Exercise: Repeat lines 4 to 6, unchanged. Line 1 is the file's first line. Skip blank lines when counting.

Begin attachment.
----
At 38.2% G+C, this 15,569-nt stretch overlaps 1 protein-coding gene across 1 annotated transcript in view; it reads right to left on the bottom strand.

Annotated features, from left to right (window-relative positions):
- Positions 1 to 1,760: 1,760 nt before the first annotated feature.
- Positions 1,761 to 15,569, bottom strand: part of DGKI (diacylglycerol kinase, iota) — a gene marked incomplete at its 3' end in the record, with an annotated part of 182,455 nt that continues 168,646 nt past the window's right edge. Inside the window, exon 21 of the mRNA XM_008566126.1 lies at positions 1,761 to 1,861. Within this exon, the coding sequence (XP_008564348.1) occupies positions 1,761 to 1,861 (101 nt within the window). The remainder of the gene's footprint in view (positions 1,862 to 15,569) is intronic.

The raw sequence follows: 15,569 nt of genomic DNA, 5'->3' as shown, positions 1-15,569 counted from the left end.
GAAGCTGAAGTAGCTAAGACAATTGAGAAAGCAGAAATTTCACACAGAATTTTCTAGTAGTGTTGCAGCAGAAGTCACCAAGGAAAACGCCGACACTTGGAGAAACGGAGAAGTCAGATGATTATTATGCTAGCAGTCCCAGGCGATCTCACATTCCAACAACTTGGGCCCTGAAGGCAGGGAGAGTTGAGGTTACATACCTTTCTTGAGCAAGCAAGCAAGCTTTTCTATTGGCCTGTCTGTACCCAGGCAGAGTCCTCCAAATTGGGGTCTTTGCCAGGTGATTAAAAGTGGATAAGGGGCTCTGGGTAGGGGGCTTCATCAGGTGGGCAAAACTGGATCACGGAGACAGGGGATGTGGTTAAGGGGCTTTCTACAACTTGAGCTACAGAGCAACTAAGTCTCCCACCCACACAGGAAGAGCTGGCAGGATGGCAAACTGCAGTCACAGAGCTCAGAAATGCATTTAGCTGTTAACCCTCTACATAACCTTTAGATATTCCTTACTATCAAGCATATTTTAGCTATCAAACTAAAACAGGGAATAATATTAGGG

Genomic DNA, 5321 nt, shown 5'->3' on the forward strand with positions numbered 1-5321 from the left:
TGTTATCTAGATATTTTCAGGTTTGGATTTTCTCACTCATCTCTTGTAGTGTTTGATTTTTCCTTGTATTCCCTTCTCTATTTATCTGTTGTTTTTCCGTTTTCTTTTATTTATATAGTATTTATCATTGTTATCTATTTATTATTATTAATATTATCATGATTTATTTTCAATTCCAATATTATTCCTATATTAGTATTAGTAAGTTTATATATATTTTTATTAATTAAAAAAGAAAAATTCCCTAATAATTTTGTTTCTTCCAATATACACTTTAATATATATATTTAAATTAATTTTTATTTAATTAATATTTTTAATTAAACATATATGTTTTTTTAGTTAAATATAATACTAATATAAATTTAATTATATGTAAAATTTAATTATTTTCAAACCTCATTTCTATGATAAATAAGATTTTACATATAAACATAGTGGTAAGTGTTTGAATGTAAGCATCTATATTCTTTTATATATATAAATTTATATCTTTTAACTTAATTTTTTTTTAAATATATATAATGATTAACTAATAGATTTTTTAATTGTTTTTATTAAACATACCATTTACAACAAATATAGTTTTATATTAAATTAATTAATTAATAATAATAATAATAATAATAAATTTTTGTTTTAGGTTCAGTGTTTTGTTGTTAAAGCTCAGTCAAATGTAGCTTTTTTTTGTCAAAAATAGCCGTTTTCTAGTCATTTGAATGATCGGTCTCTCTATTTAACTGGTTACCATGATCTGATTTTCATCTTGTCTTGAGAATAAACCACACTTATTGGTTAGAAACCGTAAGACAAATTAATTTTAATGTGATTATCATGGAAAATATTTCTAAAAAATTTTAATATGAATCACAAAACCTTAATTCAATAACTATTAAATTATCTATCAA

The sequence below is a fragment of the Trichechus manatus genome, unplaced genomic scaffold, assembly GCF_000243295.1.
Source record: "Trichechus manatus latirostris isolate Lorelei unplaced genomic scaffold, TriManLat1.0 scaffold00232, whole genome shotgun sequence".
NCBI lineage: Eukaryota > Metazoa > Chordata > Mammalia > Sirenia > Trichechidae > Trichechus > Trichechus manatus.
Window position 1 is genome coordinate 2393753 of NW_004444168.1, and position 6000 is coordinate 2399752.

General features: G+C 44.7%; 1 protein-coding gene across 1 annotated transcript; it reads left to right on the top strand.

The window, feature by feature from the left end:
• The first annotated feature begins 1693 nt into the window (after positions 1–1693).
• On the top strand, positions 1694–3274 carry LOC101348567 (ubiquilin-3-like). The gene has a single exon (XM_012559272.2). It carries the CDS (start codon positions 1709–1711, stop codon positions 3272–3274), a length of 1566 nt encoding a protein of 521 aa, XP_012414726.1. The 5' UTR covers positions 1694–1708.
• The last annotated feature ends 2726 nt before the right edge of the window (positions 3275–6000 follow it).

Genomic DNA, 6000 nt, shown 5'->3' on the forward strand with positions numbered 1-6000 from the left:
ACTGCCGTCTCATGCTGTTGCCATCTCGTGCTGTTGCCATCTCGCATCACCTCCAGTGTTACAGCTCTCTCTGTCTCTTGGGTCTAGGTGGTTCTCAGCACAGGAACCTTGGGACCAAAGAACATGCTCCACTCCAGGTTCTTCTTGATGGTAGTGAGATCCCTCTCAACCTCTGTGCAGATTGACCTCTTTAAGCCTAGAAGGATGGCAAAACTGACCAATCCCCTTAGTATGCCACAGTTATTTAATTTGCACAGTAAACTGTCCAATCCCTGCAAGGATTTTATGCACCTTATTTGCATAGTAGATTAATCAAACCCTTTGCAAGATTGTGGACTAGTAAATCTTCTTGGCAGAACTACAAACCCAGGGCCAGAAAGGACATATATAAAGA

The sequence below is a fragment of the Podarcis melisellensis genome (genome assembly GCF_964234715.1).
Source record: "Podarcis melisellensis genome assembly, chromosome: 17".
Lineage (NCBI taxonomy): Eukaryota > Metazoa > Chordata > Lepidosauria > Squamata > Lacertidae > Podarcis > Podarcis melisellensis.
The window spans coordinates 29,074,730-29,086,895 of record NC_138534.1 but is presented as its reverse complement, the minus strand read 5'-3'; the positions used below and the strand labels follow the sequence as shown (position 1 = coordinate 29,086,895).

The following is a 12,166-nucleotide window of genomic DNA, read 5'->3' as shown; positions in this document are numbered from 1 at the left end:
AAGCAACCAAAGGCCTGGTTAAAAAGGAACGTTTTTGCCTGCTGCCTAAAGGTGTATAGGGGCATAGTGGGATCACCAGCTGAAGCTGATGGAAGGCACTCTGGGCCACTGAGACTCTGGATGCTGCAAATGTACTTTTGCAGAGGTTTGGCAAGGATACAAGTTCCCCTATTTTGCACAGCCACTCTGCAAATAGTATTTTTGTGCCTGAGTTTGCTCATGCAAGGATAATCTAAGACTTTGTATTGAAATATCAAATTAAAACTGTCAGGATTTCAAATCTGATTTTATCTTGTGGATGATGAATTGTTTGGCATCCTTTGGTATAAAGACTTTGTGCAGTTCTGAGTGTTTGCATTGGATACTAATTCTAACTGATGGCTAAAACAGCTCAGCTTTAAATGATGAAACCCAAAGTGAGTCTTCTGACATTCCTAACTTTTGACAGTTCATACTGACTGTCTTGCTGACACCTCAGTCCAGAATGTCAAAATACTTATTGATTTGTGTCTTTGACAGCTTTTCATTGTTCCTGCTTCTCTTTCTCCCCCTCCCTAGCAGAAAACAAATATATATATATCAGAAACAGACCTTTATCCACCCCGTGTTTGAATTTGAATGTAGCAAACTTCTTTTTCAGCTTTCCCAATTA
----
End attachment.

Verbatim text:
- Positions 1,761 to 15,569, bottom strand: part of DGKI (diacylglycerol kinase, iota) — a gene marked incomplete at its 3' end in the record, with an annotated part of 182,455 nt that continues 168,646 nt past the window's right edge. Inside the window, exon 21 of the mRNA XM_008566126.1 lies at positions 1,761 to 1,861. Within this exon, the coding sequence (XP_008564348.1) occupies positions 1,761 to 1,861 (101 nt within the window). The remainder of the gene's footprint in view (positions 1,862 to 15,569) is intronic.

The raw sequence follows: 15,569 nt of genomic DNA, 5'->3' as shown, positions 1-15,569 counted from the left end.
GAAGCTGAAGTAGCTAAGACAATTGAGAAAGCAGAAATTTCACACAGAATTTTCTAGTAGTGTTGCAGCAGAAGTCACCAAGGAAAACGCCGACACTTGGAGAAACGGAGAAGTCAGATGATTATTATGCTAGCAGTCCCAGGCGATCTCACATTCCAACAACTTGGGCCCTGAAGGCAGGGAGAGTTGAGGTTACATACCTTTCTTGAGCAAGCAAGCAAGCTTTTCTATTGGCCTGTCTGTACCCAGGCAGAGTCCTCCAAATTGGGGTCTTTGCCAGGTGATTAAAAGTGGATAAGGGGCTCTGGGTAGGGGGCTTCATCAGGTGGGCAAAACTGGATCACGGAGACAGGGGATGTGGTTAAGGGGCTTTCTACAACTTGAGCTACAGAGCAACTAAGTCTCCCACCCACACAGGAAGAGCTGGCAGGATGGCAAACTGCAGTCACAGAGCTCAGAAATGCATTTAGCTGTTAACCCTCTACATAACCTTTAGATATTCCTTACTATCAAGCATATTTTAGCTATCAAACTAAAACAGGGAATAATATTAGGG